So we got a pretty big data set. We had 2 million hits, about a million distinct browser instances there. The people that we were measuring were not representative of the entire web user base. People who come to EFF site are mostly people who know about and care about privacy. However, as I said before, you have to jump through three hoops to not be tractable on the web. So we think this is kind of a relevant data set to ask. The people who block cookies and know about IP addresses and how to hide them and so forth – end up being tractable by their fingerprints instead. And another point is that data in this talk is all based on the first 470,000 instances – the first half of the data set.

83.6% had completely unique fingerprints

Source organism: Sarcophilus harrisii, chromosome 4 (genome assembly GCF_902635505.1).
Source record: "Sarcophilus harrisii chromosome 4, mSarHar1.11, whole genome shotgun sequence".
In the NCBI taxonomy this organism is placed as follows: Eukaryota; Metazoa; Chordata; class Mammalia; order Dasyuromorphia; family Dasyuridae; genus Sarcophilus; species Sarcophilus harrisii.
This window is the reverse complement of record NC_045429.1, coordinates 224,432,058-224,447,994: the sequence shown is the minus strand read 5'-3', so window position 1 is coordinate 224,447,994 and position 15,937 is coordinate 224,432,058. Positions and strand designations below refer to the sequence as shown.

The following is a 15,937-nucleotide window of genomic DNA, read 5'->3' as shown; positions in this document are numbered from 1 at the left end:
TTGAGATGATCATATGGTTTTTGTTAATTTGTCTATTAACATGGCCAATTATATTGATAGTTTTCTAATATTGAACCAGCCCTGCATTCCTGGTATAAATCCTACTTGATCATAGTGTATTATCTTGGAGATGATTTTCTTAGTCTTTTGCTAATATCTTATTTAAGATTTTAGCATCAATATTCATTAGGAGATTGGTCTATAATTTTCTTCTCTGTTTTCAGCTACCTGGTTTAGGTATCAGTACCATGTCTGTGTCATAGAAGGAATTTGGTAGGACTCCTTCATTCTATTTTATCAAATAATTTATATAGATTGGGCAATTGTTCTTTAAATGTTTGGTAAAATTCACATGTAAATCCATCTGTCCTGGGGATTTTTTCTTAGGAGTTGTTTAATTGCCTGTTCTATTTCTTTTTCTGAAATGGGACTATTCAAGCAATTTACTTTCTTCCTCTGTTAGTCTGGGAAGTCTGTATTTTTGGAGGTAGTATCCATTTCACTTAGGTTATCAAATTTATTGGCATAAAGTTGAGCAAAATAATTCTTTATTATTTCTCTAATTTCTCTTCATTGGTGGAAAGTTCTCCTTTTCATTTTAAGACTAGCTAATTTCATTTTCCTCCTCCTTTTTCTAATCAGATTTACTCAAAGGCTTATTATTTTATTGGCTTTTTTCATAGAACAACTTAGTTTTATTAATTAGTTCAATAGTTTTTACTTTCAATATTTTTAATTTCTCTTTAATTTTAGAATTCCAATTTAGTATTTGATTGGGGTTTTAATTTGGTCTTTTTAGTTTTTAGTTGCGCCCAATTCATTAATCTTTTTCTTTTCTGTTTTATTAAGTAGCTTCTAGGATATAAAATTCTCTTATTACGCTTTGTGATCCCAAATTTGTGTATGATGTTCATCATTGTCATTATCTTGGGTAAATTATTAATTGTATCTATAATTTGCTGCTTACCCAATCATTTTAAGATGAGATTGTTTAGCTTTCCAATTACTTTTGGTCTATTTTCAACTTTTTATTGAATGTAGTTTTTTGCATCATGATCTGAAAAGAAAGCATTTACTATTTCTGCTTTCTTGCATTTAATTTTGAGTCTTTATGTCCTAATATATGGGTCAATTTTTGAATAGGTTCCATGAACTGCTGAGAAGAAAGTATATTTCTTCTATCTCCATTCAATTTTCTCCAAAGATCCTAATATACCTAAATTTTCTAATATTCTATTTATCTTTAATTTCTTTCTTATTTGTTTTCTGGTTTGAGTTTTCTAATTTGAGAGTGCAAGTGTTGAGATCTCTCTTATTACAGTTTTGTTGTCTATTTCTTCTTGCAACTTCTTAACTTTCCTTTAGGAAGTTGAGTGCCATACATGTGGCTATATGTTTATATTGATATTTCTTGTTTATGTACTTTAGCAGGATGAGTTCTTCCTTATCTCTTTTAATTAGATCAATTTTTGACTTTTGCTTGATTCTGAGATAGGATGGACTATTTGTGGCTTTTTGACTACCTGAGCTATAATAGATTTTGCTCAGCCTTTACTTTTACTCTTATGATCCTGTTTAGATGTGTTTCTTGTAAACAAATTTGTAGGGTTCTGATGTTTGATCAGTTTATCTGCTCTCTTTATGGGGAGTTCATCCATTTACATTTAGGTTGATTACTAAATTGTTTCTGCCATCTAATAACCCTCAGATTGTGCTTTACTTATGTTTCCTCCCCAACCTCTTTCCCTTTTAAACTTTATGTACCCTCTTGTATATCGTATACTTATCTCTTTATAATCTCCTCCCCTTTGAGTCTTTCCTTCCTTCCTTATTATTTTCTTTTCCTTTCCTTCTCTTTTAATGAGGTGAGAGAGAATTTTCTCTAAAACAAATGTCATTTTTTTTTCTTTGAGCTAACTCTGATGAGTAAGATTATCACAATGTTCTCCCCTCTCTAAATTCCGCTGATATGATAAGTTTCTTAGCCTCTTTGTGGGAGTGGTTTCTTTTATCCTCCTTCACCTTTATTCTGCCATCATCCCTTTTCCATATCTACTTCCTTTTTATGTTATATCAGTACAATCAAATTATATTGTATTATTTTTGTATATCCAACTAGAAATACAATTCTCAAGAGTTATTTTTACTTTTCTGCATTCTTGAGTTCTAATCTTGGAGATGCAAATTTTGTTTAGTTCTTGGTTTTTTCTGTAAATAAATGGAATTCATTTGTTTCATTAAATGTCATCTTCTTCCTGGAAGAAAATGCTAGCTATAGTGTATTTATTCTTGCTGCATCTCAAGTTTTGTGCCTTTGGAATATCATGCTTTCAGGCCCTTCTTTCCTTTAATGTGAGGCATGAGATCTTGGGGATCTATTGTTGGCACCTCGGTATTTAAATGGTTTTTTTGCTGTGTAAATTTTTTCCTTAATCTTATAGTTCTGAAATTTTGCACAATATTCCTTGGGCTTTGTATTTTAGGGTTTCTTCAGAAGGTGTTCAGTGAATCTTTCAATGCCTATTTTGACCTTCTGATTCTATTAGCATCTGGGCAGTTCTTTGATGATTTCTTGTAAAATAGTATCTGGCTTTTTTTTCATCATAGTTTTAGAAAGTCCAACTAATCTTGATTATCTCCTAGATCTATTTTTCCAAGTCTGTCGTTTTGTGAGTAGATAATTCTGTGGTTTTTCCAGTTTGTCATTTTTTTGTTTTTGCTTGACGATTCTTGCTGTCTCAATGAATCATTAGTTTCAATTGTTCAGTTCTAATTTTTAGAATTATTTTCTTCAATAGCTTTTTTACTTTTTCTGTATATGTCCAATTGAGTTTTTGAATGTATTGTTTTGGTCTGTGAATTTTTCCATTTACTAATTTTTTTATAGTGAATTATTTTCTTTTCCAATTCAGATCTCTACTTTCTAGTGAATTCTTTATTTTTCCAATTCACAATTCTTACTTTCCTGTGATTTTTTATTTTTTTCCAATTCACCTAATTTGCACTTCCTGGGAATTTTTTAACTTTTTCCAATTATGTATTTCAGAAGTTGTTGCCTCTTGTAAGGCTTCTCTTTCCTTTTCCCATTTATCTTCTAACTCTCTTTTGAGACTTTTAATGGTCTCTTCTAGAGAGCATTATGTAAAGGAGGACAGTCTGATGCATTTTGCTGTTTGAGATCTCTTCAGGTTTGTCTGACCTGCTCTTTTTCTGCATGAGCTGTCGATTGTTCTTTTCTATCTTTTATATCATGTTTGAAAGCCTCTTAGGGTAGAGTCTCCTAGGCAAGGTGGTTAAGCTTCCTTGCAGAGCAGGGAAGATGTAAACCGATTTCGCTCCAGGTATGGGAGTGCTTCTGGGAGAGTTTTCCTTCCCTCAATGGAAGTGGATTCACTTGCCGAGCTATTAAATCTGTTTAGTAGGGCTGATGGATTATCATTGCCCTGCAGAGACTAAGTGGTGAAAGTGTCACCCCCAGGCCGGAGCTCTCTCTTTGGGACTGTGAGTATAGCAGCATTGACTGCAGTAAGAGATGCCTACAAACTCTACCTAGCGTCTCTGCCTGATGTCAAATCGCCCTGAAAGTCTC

(entropy: 18.1 bits, or more)
94.2% of “typical desktop browsers” were unique
(entropy: 18.8 bits, or more)

It turned out people were really unique. 84% of the browsers that came to our test site were unique completely in the data set. If you split the data set up, and say let’s just look at the browsers that have either Flash or Java installed – and that’s the best relevance set if you are talking about desktop browsers – your uniqueness rates go up to 94%. And only 1% have a fingerprint that we saw more than twice.

Fingerprints uniqueness distribution

Fingerprints uniqueness distribution